“I don’t shy away from the fact that my life has benefitted from the fact I’m white,” says David. “And that’s a big part of this movement. As we were growing this company, we started to really focus on diversity, equity, and inclusion.

“We’ve always said that we’re a brand that’s focused on supporting the homeless community – a community whose voice is often silenced. Our mission really hasn’t changed as we now shift toward bringing more focus to all underrepresented groups – particularly Black Americans and people of color.”

David points to statistics that show 40% of the homeless population are Black Americans, compared to just 13% of the general population. In this way, racial injustice and inequity become merged and infused into his company’s mission. “If we don’t stand with the Black community and partners – everybody who stands against inequity and racism – then we’re not standing with the mission that we were founded on.”

For David, it all starts with “Be Better” – one of his company’s core values. It’s knitted on the inside of each sock and serves as a reminder that he and his company can always strive to do more. “That requires us to take a hard look at our own hiring practices, our own organizational makeup, our own unconscious biases, and explore how we can impact – not only our internal culture – but mandate that the partners we work with hold the same values when it comes to diversity, equity, and inclusion.”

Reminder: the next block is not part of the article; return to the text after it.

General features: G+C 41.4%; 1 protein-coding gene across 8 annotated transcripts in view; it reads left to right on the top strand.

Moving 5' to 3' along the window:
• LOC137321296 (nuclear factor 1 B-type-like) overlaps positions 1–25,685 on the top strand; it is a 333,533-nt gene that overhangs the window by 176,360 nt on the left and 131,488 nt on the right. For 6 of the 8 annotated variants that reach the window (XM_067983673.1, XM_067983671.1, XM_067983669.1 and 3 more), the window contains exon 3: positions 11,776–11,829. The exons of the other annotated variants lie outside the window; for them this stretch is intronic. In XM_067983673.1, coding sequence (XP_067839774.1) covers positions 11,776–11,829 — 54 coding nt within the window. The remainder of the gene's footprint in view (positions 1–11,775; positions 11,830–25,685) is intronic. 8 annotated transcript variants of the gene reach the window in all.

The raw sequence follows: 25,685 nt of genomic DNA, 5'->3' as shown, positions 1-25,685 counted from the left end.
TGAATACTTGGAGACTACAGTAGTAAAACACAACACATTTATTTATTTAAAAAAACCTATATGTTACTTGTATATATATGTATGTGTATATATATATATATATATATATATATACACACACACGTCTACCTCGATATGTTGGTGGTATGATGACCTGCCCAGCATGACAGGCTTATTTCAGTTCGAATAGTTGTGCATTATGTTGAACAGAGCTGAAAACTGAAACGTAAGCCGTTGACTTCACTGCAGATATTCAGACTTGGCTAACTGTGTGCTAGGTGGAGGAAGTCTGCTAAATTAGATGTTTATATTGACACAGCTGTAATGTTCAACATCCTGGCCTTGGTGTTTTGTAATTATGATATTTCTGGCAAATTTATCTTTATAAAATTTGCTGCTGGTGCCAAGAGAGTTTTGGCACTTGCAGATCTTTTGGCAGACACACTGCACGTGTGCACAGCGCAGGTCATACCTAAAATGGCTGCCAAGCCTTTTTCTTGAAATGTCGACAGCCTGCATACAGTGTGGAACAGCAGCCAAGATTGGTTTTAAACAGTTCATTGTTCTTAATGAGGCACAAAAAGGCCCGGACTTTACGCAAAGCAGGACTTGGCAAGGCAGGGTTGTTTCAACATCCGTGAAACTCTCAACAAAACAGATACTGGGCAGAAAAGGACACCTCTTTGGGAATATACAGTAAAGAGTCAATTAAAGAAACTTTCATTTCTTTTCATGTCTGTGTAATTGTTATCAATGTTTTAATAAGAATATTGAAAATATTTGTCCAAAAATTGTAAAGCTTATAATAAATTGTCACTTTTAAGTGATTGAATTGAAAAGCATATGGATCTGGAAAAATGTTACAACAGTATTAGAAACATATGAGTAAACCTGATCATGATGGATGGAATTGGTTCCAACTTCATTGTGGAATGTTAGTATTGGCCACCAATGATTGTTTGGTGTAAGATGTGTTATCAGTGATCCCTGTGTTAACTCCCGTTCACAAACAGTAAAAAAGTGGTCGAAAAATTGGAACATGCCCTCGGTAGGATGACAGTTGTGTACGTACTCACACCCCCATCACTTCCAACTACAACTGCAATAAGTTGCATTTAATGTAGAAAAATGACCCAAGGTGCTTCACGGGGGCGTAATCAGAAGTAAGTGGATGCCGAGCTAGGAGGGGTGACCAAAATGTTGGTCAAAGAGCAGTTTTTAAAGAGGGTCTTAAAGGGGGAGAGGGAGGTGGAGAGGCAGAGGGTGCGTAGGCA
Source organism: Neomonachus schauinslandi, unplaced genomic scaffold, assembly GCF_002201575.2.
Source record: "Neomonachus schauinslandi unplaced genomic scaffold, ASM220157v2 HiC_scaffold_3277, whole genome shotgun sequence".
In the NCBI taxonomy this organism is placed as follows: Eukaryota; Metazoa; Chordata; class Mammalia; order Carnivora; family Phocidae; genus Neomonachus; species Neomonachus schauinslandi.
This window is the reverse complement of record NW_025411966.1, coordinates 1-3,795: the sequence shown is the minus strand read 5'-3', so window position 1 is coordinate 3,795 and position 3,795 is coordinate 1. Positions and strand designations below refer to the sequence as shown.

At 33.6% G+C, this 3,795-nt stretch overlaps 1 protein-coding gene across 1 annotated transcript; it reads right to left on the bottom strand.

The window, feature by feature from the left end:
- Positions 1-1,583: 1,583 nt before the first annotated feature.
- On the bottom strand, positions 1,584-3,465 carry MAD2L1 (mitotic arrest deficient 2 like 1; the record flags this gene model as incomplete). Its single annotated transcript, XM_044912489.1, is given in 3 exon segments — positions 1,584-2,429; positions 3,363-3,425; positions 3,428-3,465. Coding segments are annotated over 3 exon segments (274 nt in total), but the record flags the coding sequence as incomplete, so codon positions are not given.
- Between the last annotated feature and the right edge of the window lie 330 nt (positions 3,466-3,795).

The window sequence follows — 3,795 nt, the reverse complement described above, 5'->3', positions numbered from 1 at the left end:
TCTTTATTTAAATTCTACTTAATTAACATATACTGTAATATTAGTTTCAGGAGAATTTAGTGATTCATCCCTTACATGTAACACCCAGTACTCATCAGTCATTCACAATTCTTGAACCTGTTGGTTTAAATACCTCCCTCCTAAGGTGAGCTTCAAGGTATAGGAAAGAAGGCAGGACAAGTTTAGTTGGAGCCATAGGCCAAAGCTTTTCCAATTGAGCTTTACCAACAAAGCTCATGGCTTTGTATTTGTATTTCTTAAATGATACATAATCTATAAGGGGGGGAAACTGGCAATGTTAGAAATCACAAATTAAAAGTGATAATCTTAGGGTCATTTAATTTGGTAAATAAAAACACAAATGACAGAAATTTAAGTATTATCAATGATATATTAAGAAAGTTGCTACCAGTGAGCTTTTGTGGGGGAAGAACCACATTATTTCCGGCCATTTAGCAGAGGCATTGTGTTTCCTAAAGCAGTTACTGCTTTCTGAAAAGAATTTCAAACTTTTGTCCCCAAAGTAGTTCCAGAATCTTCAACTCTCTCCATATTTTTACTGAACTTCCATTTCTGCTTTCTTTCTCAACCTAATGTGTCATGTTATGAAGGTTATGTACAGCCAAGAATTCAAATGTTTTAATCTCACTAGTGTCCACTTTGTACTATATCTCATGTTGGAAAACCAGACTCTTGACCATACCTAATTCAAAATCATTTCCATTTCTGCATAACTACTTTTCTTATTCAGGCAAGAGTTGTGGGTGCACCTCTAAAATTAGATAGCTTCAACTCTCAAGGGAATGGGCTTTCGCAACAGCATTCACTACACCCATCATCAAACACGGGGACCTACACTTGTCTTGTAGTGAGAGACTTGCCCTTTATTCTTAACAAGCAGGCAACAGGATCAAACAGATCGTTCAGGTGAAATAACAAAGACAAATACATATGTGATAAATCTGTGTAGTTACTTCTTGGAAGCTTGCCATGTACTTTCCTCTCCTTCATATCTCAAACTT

This time, it feels different

“Some of the hesitation that you see often coming from the Black community … we know full well that we have had moments like this before,” notes Steve. “There was Ferguson. And many of us grew up with pictures of parents and grandparents in the middle of marches and protests. And here, you have a generation doing it once again.”

But from his vantage point as a Black American, Steve senses there may be something different about this moment in history. “When you talk to elders in the Black community, they will tell you that when they were marching against segregation, they never saw this kind of response from white America. Never saw this many people on the streets. Never saw the willingness to confront their own biases. And never saw a willingness to acknowledge: ‘Yes, we have had a privilege.’”

‘Altruism is not unique to any one generation’

Steve cites the distinction between privilege and entitlement. “Entitlement has a more devastating impact. It’s when individuals feel they have a right to something by virtue of their station in life. That’s a more dangerous element. And that’s some of what we’ve seen. But I think there’s a generation here that’s just not going to have it.” As he sees it, the current generation is ready to “do the grinding that’s necessary.”